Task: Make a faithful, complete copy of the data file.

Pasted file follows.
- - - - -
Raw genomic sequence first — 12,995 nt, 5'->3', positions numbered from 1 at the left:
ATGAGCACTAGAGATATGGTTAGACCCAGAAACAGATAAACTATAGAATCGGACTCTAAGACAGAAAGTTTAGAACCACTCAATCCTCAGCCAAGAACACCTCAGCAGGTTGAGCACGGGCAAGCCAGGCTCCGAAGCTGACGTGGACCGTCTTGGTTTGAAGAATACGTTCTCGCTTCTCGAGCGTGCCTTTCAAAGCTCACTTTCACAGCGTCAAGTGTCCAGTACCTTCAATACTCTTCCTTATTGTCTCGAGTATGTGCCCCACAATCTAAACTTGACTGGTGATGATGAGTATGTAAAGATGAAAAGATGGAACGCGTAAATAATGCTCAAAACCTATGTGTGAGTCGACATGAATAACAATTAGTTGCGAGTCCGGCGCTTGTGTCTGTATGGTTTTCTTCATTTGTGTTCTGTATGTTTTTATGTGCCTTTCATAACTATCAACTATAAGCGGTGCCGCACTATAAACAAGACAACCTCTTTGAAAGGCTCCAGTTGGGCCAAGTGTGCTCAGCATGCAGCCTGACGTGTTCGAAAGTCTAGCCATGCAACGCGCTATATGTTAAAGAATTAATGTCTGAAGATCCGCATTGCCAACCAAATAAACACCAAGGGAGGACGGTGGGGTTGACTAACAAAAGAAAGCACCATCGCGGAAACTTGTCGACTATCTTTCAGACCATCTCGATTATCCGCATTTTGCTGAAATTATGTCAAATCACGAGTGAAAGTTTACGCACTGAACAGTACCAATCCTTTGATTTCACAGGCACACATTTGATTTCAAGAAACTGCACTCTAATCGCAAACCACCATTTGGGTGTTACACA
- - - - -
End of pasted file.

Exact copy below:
Raw genomic sequence first — 12,995 nt, 5'->3', positions numbered from 1 at the left:
ATGAGCACTAGAGATATGGTTAGACCCAGAAACAGATAAACTATAGAATCGGACTCTAAGACAGAAAGTTTAGAACCACTCAATCCTCAGCCAAGAACACCTCAGCAGGTTGAGCACGGGCAAGCCAGGCTCCGAAGCTGACGTGGACCGTCTTGGTTTGAAGAATACGTTCTCGCTTCTCGAGCGTGCCTTTCAAAGCTCACTTTCACAGCGTCAAGTGTCCAGTACCTTCAATACTCTTCCTTATTGTCTCGAGTATGTGCCCCACAATCTAAACTTGACTGGTGATGATGAGTATGTAAAGATGAAAAGATGGAACGCGTAAATAATGCTCAAAACCTATGTGTGAGTCGACATGAATAACAATTAGTTGCGAGTCCGGCGCTTGTGTCTGTATGGTTTTCTTCATTTGTGTTCTGTATGTTTTTATGTGCCTTTCATAACTATCAACTATAAGCGGTGCCGCACTATAAACAAGACAACCTCTTTGAAAGGCTCCAGTTGGGCCAAGTGTGCTCAGCATGCAGCCTGACGTGTTCGAAAGTCTAGCCATGCAACGCGCTATATGTTAAAGAATTAATGTCTGAAGATCCGCATTGCCAACCAAATAAACACCAAGGGAGGACGGTGGGGTTGACTAACAAAAGAAAGCACCATCGCGGAAACTTGTCGACTATCTTTCAGACCATCTCGATTATCCGCATTTTGCTGAAATTATGTCAAATCACGAGTGAAAGTTTACGCACTGAACAGTACCAATCCTTTGATTTCACAGGCACACATTTGATTTCAAGAAACTGCACTCTAATCGCAAACCACCATTTGGGTGTTACACA